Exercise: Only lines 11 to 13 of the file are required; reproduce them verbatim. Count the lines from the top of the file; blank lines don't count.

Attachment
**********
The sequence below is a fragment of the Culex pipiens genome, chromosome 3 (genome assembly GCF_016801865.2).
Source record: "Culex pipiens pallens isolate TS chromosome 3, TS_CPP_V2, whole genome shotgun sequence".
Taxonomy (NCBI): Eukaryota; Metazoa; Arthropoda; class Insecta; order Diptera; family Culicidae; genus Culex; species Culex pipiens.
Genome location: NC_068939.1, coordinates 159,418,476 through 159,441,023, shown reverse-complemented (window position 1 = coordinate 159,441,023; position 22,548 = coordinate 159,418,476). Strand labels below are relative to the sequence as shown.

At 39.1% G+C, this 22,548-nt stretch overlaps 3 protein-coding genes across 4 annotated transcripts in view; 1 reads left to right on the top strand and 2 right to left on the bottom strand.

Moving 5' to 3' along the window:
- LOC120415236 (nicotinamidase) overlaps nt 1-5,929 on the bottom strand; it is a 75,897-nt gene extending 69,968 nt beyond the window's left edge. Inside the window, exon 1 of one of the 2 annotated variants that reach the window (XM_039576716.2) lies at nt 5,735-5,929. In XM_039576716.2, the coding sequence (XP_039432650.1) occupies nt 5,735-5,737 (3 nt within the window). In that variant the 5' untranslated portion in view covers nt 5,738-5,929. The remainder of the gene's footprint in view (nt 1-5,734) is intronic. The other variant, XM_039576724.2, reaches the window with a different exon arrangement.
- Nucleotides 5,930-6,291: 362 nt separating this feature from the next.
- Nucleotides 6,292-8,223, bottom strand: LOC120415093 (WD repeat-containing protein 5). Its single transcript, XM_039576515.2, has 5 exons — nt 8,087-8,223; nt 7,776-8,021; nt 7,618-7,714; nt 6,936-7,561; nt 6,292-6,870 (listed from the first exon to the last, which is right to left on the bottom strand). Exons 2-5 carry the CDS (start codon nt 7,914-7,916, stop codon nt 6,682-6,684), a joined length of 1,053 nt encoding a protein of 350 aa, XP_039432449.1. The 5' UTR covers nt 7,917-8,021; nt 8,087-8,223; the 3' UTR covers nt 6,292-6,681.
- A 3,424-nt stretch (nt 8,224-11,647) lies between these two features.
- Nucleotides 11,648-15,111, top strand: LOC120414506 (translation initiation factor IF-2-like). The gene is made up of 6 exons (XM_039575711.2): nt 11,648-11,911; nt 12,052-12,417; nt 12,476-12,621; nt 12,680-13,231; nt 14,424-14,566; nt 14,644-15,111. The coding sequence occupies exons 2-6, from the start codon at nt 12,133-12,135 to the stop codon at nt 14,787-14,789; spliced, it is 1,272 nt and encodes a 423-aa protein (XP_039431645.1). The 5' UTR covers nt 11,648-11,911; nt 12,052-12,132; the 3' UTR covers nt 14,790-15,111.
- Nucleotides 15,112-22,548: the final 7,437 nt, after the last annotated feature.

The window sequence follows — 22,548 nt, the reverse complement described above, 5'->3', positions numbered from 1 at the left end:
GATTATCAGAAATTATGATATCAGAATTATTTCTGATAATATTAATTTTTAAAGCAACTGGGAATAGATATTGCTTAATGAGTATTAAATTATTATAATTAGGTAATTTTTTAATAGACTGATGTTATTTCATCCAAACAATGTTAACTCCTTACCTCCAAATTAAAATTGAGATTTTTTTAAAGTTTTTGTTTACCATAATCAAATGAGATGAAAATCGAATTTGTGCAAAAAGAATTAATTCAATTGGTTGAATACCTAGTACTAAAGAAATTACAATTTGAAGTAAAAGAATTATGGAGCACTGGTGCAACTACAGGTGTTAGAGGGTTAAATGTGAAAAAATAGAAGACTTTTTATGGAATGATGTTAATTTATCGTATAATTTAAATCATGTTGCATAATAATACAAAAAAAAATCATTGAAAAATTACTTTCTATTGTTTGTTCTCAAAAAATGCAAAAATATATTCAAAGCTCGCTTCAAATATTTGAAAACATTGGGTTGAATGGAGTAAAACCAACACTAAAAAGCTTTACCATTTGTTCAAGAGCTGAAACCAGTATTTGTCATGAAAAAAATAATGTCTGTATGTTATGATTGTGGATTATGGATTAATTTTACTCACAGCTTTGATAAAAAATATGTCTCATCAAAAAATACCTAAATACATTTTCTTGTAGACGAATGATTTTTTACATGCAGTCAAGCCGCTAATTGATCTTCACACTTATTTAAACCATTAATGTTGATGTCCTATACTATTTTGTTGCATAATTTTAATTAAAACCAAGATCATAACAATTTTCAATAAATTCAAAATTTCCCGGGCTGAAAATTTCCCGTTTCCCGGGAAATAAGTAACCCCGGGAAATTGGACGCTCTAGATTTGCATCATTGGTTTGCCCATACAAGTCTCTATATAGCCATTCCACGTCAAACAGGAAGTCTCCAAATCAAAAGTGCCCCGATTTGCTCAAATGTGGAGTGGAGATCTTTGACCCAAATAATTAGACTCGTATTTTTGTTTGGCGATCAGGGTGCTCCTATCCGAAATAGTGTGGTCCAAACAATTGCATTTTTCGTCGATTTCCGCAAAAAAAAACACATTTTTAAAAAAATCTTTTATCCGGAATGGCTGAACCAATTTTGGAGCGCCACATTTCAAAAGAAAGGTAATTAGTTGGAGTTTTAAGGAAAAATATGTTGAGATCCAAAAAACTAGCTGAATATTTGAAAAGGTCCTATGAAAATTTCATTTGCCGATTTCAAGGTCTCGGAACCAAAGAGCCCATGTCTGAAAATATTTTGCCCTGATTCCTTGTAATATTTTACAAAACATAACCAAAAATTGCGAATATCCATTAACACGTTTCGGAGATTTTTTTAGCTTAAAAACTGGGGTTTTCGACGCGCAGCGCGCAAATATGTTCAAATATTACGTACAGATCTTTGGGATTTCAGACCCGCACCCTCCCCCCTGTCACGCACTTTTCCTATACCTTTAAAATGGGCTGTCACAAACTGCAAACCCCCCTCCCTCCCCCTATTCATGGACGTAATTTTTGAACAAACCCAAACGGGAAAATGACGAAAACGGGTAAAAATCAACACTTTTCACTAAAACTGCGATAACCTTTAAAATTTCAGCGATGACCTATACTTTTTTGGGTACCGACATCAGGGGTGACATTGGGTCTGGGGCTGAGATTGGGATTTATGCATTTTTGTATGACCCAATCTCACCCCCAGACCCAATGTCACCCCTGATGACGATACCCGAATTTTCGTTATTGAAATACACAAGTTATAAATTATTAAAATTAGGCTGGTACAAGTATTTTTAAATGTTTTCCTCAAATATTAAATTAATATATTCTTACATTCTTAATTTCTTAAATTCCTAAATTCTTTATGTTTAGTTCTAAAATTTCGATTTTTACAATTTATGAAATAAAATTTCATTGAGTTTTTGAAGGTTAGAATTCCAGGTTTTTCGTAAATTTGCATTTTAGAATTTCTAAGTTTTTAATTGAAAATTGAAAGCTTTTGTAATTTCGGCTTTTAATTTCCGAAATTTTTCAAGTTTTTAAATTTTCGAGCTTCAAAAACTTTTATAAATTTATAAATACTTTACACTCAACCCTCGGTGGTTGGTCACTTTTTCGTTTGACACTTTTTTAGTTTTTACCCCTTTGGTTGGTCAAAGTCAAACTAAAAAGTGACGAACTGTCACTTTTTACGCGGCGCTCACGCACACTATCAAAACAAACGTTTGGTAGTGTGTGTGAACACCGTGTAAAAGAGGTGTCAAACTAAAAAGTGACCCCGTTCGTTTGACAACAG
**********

- Nucleotides 11,648-15,111, top strand: LOC120414506 (translation initiation factor IF-2-like). The gene is made up of 6 exons (XM_039575711.2): nt 11,648-11,911; nt 12,052-12,417; nt 12,476-12,621; nt 12,680-13,231; nt 14,424-14,566; nt 14,644-15,111. The coding sequence occupies exons 2-6, from the start codon at nt 12,133-12,135 to the stop codon at nt 14,787-14,789; spliced, it is 1,272 nt and encodes a 423-aa protein (XP_039431645.1). The 5' UTR covers nt 11,648-11,911; nt 12,052-12,132; the 3' UTR covers nt 14,790-15,111.
- Nucleotides 15,112-22,548: the final 7,437 nt, after the last annotated feature.

The window sequence follows — 22,548 nt, the reverse complement described above, 5'->3', positions numbered from 1 at the left end: